Under construction: Yosemite National Park may limit summer visitors to avoid gridlock
A word of warning if you're planning a family trip to Yosemite National Park this summer: Have a backup plan.
Officials are reportedly considering limiting the number of visitors to Yosemite this summer because of concerns of massive gridlock in the park. The fears over traffic stem from the fact that a half-dozen major construction projects will be underway as the peak summer travel season gets going. Park leaders are planning to require reservations for day visits as a way to cap the number of visitors and avoid huge traffic jams.
It's something that has become increasingly common with national parks struggling to manage the crowds to protect the park and ensure that people visiting enjoy their time at America's parks. Glacier National Park is using timed tickets for guests wanting to drive its legendary Going-to-the-Sun road this summer. TPG has written before that the surging popularity of the national parks means the best way to enjoy them might mean waking up before the sun rises to beat the crowds.
In recent years, day-use reservations have been put in place to curb overcrowding at Zion, Rocky Mountain and Glacier national parks, along with the famous Kalalau Trail in Kauai and Muir Woods in Marin County.
“This summer is going to be a crazy construction season in Yosemite like you have never seen before,” Yosemite Superintendent Cicely Muldoon told local elected officials and tourism leaders, according to the Mercury News. “Bring your hard hats.”
And don't forget your patience.
“People will notice it for sure,” said Frank Dean, president of the non-profit Yosemite Conservancy that is paying half the costs of the renovation projects for Mariposa Grove, Bridalveil Fall and the park's new welcome center. “They should try to avoid weekends and holidays if they can. Plan ahead. Go to a less-used part of the park. It’s beautiful to get on a trail away from the crowds.”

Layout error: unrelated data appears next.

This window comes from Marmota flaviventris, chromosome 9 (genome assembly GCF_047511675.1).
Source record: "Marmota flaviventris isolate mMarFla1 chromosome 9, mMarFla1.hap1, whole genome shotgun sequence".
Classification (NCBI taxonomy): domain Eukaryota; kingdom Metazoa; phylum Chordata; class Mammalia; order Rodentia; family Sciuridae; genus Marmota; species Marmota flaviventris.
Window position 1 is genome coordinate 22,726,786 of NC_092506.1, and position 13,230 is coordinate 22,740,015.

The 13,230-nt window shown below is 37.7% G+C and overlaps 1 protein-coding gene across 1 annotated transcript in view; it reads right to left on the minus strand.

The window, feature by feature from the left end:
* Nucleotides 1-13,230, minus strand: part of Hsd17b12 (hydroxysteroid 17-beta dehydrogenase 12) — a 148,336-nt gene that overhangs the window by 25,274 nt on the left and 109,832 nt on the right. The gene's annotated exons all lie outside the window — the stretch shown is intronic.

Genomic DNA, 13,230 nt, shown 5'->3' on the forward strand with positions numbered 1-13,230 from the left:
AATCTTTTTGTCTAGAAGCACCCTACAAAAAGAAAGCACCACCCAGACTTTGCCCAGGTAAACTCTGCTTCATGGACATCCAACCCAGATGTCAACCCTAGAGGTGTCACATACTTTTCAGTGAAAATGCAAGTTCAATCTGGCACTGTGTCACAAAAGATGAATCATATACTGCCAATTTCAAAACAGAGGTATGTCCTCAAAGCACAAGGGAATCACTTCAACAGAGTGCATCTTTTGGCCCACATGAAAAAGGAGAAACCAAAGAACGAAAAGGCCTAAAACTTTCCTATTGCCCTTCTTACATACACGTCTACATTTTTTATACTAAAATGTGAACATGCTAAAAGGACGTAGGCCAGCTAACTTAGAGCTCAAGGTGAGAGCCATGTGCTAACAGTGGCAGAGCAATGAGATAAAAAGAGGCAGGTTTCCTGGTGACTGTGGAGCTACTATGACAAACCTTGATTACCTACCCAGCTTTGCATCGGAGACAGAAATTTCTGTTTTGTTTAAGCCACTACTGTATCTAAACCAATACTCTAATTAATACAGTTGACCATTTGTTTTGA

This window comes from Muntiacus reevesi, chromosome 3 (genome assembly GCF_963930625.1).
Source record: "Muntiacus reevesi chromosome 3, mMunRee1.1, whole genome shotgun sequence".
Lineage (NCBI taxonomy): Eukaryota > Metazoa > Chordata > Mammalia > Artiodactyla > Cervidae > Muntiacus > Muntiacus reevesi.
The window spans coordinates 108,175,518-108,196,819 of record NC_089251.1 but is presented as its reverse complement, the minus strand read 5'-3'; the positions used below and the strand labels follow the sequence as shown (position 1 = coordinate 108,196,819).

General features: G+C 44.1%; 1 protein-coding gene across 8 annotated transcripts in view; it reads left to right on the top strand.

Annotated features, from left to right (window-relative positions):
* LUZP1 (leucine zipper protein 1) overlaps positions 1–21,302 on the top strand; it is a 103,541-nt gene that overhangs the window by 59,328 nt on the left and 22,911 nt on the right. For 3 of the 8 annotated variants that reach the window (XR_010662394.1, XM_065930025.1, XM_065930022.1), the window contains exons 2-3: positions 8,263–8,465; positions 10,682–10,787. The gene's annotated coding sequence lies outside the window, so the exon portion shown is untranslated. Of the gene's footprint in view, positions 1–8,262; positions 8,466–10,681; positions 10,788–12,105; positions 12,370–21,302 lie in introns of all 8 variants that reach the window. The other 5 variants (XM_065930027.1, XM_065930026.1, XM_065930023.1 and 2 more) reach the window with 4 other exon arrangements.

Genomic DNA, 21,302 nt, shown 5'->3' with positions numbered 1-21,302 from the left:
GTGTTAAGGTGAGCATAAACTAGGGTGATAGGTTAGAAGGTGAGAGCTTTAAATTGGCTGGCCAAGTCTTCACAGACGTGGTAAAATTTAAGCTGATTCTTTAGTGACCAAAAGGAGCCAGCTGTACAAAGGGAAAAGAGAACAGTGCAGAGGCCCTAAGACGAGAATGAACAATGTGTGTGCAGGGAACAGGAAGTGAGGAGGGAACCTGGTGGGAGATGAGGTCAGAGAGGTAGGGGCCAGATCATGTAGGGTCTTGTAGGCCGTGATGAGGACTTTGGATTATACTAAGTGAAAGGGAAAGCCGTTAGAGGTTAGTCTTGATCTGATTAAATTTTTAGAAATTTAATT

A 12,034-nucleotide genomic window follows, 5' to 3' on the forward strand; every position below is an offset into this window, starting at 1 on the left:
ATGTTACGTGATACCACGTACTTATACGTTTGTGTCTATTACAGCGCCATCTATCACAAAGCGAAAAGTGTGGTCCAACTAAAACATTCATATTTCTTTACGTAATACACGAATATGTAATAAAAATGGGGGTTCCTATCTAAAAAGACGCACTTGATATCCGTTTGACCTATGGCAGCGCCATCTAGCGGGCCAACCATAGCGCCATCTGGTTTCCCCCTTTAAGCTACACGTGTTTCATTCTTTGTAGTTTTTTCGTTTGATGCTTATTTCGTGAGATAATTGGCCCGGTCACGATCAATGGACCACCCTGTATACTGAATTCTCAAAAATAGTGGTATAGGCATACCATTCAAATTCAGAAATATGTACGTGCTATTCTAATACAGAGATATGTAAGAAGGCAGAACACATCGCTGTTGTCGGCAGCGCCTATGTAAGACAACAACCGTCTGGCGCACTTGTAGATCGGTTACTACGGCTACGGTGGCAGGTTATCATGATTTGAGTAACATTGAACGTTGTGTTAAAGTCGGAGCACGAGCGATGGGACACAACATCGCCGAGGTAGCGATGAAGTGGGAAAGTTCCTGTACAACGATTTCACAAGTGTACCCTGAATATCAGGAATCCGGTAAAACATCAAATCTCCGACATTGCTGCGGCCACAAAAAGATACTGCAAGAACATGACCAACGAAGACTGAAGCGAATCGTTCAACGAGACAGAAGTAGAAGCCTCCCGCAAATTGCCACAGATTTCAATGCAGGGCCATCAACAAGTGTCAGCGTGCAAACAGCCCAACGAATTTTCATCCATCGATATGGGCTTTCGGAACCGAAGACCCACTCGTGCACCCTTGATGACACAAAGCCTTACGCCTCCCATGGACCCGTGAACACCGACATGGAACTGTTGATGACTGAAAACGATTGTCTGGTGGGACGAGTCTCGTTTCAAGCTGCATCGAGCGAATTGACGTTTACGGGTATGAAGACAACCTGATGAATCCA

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The projects include major road repairs and upgrades to aging campgrounds that the park has had on its to-do list for decades. The funding finally became available because Congress passed the Great American Outdoors Act in 2020, which provided billions of dollars for repairs and upgrades to America’s national park system.
Muldoon told the Yosemite Gateway Partnership that the details of a new reservation system will be sorted out in a few weeks. “What we want to do is accommodate as many people as we can without causing any gridlock in the valley and other places in the park,” she said.
Related: A beginner's guide to Yosemite National Park
Park officials are studying how many visitors should be allowed to visit on a daily basis, and also examining traffic and parking needs in the iconic Sierra Nevada park. On top of that, they still have to consider COVID-19 protocols in the event of another surge.
The pandemic forced the park to make drastic changes. Day visitors had to make online reservations for the first time in Yosemite’s 157-year-history. That led to some guests being turned away at the gates on days when all reservation slots were filled.
In 2020, visitor numbers were limited to about 50% of historic averages. In 2021, it ranged from 50% to 80% depending on the month and the severity of COVID-19 cases. Since October, reservations have not been required to enter the park.
This summer's renovations are short-term headaches with long-term benefits. Some of the construction that is forcing a limit on visitors include a new welcome center in Yosemite Valley, which will cause the temporary removal of 300 parking spaces. The $10 million project also includes an outdoor plaza with new restrooms, paths and signs. The welcome center will have rangers available to answer questions, new information kiosks, touchscreens, maps, guidebooks and other information for park visitors.
Also, several major campgrounds including Crane Flat, Tuolumne Meadows and Bridalveil Creek will be closed for much needed renovations. This will include installing modernized water systems and restrooms. Some of the current facilities haven't been updated since the 1950s, so replacements are long overdue.
The trails and other facilities around Bridalveil Fall in Yosemite Valley are also being rebuilt, in addition to road repairs on Tioga Pass Road.
Local tourism officials wonder why, after two years of major disruptions for the Mariposa County community because of COVID-19 and wildfires, some of the repairs couldn't be delayed until after summer.
“Our residents and businesses have really been impacted, and they need to recover,” said Jonathan Farrington, executive director of the Yosemite Mariposa County Tourism Bureau. “We had hoped that we could finally have a season again that was normal. We have a lot of businesses that are really well managed but which are on the brink. We need to be able to breathe.”
More than half of the people employed in Mariposa County reportedly work in the tourism industry in some capacity, so Yosemite is incredibly important to the local economy.
However, officials say that the way federal funding is structured, Yosemite's renovations need to stay on schedule.
Local tourism leaders also aren’t excited about a new reservation system, which limits the overall number of park visitors.